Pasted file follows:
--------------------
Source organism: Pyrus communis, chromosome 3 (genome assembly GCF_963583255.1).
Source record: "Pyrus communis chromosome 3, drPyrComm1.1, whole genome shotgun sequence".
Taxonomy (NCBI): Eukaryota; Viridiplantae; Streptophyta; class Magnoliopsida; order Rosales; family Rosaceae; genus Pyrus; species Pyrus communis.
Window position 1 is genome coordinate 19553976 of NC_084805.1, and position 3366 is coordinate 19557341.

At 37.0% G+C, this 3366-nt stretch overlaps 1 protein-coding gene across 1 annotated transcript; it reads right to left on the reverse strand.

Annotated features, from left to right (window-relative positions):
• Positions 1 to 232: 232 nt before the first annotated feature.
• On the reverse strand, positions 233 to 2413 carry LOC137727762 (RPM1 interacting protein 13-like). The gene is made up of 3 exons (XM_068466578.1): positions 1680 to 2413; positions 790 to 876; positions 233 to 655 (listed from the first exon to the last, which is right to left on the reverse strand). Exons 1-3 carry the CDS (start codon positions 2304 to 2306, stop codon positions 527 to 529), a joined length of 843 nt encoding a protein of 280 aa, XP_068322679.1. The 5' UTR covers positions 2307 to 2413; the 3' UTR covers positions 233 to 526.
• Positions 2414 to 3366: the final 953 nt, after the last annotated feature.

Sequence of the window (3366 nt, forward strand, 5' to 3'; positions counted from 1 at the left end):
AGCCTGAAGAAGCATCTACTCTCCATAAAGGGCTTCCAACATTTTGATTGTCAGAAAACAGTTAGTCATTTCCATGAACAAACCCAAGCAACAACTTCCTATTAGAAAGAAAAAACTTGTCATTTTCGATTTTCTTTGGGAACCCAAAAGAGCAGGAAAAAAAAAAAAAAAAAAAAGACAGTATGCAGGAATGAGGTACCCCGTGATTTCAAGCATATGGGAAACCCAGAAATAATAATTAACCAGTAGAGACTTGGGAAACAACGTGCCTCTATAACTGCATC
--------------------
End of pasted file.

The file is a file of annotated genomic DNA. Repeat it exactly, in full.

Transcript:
Source organism: Pyrus communis, chromosome 3 (genome assembly GCF_963583255.1).
Source record: "Pyrus communis chromosome 3, drPyrComm1.1, whole genome shotgun sequence".
Taxonomy (NCBI): Eukaryota; Viridiplantae; Streptophyta; class Magnoliopsida; order Rosales; family Rosaceae; genus Pyrus; species Pyrus communis.
Window position 1 is genome coordinate 19553976 of NC_084805.1, and position 3366 is coordinate 19557341.

At 37.0% G+C, this 3366-nt stretch overlaps 1 protein-coding gene across 1 annotated transcript; it reads right to left on the reverse strand.

Annotated features, from left to right (window-relative positions):
• Positions 1 to 232: 232 nt before the first annotated feature.
• On the reverse strand, positions 233 to 2413 carry LOC137727762 (RPM1 interacting protein 13-like). The gene is made up of 3 exons (XM_068466578.1): positions 1680 to 2413; positions 790 to 876; positions 233 to 655 (listed from the first exon to the last, which is right to left on the reverse strand). Exons 1-3 carry the CDS (start codon positions 2304 to 2306, stop codon positions 527 to 529), a joined length of 843 nt encoding a protein of 280 aa, XP_068322679.1. The 5' UTR covers positions 2307 to 2413; the 3' UTR covers positions 233 to 526.
• Positions 2414 to 3366: the final 953 nt, after the last annotated feature.

Sequence of the window (3366 nt, forward strand, 5' to 3'; positions counted from 1 at the left end):
AGCCTGAAGAAGCATCTACTCTCCATAAAGGGCTTCCAACATTTTGATTGTCAGAAAACAGTTAGTCATTTCCATGAACAAACCCAAGCAACAACTTCCTATTAGAAAGAAAAAACTTGTCATTTTCGATTTTCTTTGGGAACCCAAAAGAGCAGGAAAAAAAAAAAAAAAAAAAAGACAGTATGCAGGAATGAGGTACCCCGTGATTTCAAGCATATGGGAAACCCAGAAATAATAATTAACCAGTAGAGACTTGGGAAACAACGTGCCTCTATAACTGCATC